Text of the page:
more. but it turns out a lot of things got done when you were bored. growing up in north carolina, you know, we had a lot of empty time. ♪ in my mind i'm going to carolina ♪ >> you see yourself as one thing or another. you sort of pretend that you're a songwriter and then it turns out you were. >> reporter: take me back to james taylor. >> i had been in new york with this band in new york named the flying machine, for lack of a better name. it turned out there was another flying machine that was doing better than we were, so, you know, this flying machine crashed and burned. i went back down to north carolina to lick my wounds. i had a heroin habit. i weighed about, you know, 89 pounds and looked like a deck chair in a high wind. my dad came in. he heard my voice on the phone and he said, you stay there, james. i'm going to come get you. he and my brother hugh drove up the coast and move
meager belongings back down to north carolina. i sat around there for about six months and talked my folks into buying me a ticket to go to london and to visit a friend of mine over there. >> you were the first artist, right, to sign with the beatles label? >> uh-huh. it was -- it was an amazing stroke of good luck. and it got that first album, you know, for all of its rough edges and faults, it got that first album recorded. it got me noticed a little bit. ♪ something in the way she moved ♪ >> reporter: the earliest reviews of your work was noteworthy. i think you were described as the first superstar of the '70s. your music was called "the coolest breath of fresh air."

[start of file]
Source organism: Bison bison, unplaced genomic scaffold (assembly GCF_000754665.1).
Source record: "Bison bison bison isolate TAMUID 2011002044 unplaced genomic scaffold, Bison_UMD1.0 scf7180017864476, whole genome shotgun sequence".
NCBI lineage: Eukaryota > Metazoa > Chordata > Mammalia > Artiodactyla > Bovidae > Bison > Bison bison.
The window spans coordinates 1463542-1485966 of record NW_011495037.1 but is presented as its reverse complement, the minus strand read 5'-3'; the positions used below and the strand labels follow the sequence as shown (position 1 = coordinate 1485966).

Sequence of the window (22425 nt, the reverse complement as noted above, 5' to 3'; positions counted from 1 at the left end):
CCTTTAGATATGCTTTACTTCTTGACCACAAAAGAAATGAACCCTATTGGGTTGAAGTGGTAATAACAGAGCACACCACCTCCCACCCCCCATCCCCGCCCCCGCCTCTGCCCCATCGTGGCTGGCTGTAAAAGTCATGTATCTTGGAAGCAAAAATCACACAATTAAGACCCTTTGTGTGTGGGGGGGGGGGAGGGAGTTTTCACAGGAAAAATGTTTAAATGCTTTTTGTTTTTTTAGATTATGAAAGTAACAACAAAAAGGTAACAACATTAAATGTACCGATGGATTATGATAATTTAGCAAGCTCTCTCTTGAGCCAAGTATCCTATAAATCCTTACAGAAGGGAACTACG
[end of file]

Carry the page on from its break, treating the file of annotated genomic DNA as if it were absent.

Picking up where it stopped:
you're saying all this stuff, but yeah. . >> reporter: taylor's first album "sweet baby james" delivered his first top ten hit. ♪ i've seen fire and i've seen rain ♪ i've seen sunny days that i thought would never end ♪ >> reporter: the next year, he landed on the cover of "time" magazine as the face of new rock. >> that really was -- got people's attention, particularly my family and my friends, and my, you know, the culture at large. "time" magazine was still a really big deal and, yeah, that was -- that was a big change. ♪ good night moonlight ladies >> reporter: one of the writers described your look as a cowboy jesus. when you look at those pictures. >> at least people are more creative than i am. you know? >> reporter: and you're a songwriter. >> yeah. >> reporter: how does that
you're in a bar and you see all of the pictures, you know? >> yeah. i don't know. i thought i was trying to look like george harrison. ♪ and you need some love and care ♪ >> reporter: nearly all of taylor's songs are personal and heartfelt reflections. ♪ nothing was going right >> reporter: but his first and only single to top billboard's hot 100 was written by his friend carole king. ♪ you got a friend >> reporter: we talked about "you got a friend." she said he showed me the confidence. he completely mentored me as a performer. a really beautiful tribute. >> that's a lovely thing to say. yeah. carole was a huge talent. she is genuine. she is very genuine. >> reporter: you've sold a hundred million records. >> that's -- i've heard that figure bounced about.
that's hard to believe. it's a lot of records. >> reporter: yeah. and lots of grammys. and now the kennedy center honors. >> james, we salute you. we love you. and we want you to know in all of us, you've got a friend. >> reporter: what does it mean to you? >> i've been part of this event so many times in the past. i often did wonder whether or not that they would ever tap me for it. >> reporter: you're like, hello, james taylor here. hello! >> i thought, suddenly -- >> reporter: i've seen fire and rain! >> that's right. remember me? you got a friend? yeah. ♪ i want to stop and thank you baby ♪ >> reporter: of course, i'm honored. i'm very glad, as it turns out, that i get to do it in the company of my favorite president barack obama. people, in general, when they hear about the kennedy center honors, that really seems to get people's attention.